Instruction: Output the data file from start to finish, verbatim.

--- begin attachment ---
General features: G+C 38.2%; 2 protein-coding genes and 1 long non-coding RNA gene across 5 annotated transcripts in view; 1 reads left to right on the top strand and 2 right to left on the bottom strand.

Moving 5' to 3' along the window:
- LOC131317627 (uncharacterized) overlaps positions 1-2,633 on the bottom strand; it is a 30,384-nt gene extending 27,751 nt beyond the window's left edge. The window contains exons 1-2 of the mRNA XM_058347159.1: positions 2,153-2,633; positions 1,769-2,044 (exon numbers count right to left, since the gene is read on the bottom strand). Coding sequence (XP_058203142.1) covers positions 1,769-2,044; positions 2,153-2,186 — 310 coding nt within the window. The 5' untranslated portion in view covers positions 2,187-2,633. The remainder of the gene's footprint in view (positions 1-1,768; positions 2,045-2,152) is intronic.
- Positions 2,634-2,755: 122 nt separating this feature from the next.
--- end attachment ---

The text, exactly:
General features: G+C 38.2%; 2 protein-coding genes and 1 long non-coding RNA gene across 5 annotated transcripts in view; 1 reads left to right on the top strand and 2 right to left on the bottom strand.

Moving 5' to 3' along the window:
- LOC131317627 (uncharacterized) overlaps positions 1-2,633 on the bottom strand; it is a 30,384-nt gene extending 27,751 nt beyond the window's left edge. The window contains exons 1-2 of the mRNA XM_058347159.1: positions 2,153-2,633; positions 1,769-2,044 (exon numbers count right to left, since the gene is read on the bottom strand). Coding sequence (XP_058203142.1) covers positions 1,769-2,044; positions 2,153-2,186 — 310 coding nt within the window. The 5' untranslated portion in view covers positions 2,187-2,633. The remainder of the gene's footprint in view (positions 1-1,768; positions 2,045-2,152) is intronic.
- Positions 2,634-2,755: 122 nt separating this feature from the next.